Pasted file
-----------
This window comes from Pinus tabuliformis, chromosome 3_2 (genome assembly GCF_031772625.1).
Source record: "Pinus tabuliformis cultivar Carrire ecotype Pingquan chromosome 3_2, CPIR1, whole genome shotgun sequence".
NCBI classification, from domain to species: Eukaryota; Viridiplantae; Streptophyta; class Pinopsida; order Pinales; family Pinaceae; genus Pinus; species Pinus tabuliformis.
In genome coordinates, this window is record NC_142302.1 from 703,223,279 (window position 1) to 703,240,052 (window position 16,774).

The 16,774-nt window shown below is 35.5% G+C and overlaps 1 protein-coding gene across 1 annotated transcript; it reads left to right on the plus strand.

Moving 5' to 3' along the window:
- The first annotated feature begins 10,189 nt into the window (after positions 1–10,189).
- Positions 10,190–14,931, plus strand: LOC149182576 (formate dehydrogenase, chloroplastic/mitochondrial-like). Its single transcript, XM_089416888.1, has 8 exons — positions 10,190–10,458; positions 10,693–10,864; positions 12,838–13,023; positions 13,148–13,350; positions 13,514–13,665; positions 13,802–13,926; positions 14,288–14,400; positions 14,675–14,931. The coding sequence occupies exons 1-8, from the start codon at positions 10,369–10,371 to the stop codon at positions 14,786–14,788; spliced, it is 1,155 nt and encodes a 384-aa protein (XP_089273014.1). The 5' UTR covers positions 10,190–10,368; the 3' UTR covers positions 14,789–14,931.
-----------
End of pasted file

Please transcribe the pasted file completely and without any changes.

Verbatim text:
This window comes from Pinus tabuliformis, chromosome 3_2 (genome assembly GCF_031772625.1).
Source record: "Pinus tabuliformis cultivar Carrire ecotype Pingquan chromosome 3_2, CPIR1, whole genome shotgun sequence".
NCBI classification, from domain to species: Eukaryota; Viridiplantae; Streptophyta; class Pinopsida; order Pinales; family Pinaceae; genus Pinus; species Pinus tabuliformis.
In genome coordinates, this window is record NC_142302.1 from 703,223,279 (window position 1) to 703,240,052 (window position 16,774).

The 16,774-nt window shown below is 35.5% G+C and overlaps 1 protein-coding gene across 1 annotated transcript; it reads left to right on the plus strand.

Moving 5' to 3' along the window:
- The first annotated feature begins 10,189 nt into the window (after positions 1–10,189).
- Positions 10,190–14,931, plus strand: LOC149182576 (formate dehydrogenase, chloroplastic/mitochondrial-like). Its single transcript, XM_089416888.1, has 8 exons — positions 10,190–10,458; positions 10,693–10,864; positions 12,838–13,023; positions 13,148–13,350; positions 13,514–13,665; positions 13,802–13,926; positions 14,288–14,400; positions 14,675–14,931. The coding sequence occupies exons 1-8, from the start codon at positions 10,369–10,371 to the stop codon at positions 14,786–14,788; spliced, it is 1,155 nt and encodes a 384-aa protein (XP_089273014.1). The 5' UTR covers positions 10,190–10,368; the 3' UTR covers positions 14,789–14,931.